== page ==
He added that orders were at their normal level for this time of year. “We’re on target at the moment. We’ve even taken calls from customers who are abroad on holiday making sure their order is in on time for Christmas. Everything is going to be fine as long as the boats are running.”

Mr Stevenson said 155 orders for Kelly Bronze free-range turkeys were already placed and a further 45 for Grove Smith turkeys. He added that he had also managed to source free-range turkey crowns from Italy to ensure that anyone missing the deadline can still have a traditional Christmas dinner.

The joint owner of Woodlands Farm Butchers, Avelino De jesus, said he was not worrying about the supply of turkeys yet and was still taking orders until the first weekend in December. Mr De jesus said:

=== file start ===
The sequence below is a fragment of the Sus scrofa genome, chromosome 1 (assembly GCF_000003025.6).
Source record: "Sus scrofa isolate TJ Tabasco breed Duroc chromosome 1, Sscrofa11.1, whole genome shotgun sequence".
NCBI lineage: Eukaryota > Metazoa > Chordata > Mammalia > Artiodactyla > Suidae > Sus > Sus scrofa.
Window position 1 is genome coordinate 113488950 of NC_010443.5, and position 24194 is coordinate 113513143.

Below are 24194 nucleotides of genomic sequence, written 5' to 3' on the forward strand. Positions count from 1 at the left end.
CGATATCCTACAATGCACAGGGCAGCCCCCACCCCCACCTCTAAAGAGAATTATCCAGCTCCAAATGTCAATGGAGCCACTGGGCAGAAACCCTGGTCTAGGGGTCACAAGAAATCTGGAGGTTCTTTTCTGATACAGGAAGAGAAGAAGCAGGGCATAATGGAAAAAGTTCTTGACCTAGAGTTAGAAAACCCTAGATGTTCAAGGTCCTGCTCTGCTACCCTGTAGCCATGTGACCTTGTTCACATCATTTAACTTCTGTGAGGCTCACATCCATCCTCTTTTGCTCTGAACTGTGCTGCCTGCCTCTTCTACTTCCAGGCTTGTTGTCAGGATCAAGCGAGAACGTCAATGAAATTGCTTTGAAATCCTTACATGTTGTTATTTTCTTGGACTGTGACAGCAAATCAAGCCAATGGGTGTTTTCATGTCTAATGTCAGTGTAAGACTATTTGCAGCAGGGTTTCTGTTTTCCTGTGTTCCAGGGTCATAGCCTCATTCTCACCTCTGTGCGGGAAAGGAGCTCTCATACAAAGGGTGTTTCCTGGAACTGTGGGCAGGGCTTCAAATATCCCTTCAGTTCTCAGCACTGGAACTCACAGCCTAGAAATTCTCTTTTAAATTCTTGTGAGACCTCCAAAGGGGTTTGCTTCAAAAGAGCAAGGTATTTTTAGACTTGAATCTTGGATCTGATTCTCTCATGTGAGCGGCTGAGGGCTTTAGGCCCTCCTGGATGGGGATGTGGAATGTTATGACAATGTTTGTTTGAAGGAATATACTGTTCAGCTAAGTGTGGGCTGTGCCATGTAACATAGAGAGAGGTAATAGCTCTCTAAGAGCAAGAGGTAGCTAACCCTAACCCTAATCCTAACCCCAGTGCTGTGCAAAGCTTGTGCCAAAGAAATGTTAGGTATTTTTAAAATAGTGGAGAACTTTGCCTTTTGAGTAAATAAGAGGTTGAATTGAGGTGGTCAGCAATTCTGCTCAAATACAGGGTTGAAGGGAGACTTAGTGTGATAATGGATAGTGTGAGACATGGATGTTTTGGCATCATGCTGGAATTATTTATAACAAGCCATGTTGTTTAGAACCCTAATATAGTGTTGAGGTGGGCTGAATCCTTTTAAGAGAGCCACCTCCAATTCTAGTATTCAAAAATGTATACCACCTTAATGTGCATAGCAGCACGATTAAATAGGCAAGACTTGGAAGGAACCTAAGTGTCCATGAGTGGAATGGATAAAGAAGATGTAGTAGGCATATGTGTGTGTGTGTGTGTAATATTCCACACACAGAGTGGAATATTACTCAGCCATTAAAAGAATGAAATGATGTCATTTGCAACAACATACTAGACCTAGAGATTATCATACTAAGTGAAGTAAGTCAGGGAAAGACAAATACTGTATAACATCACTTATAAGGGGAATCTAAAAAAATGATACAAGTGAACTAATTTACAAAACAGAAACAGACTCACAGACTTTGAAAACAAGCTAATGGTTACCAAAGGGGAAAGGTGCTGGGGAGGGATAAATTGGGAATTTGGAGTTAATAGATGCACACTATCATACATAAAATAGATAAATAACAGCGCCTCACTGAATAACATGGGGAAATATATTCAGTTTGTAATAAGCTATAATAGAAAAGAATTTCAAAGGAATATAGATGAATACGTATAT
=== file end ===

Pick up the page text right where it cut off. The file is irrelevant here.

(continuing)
“Some people are ordering earlier this year, but some don’t like the price of a turkey – it has increased by 20–28%, due to the cost-of-living crisis, the price of feed, plus avian flu. But I’m not worrying at the moment. Our suppliers say it will be fine and I think it could be even busier than last year.”

Mixed markets

European markets are mixed. The FTSE 100 is higher by 0.19%, while the DAX is leading the CAC 40 lower. They are down 0.13% and 0.12% respectively.

Yesterday, the Dow Jones futures rose less than 0.1% vs. fair value. S&P 500 futures advanced 0.2% and Nasdaq 100 futures climbed 0.35%.

Asian markets finished mixed as of the most recent closing prices. The Shanghai Composite gained 0.40%, while the Hang Seng led the Nikkei 225 lower. They fell 0.49% and 0.35% respectively.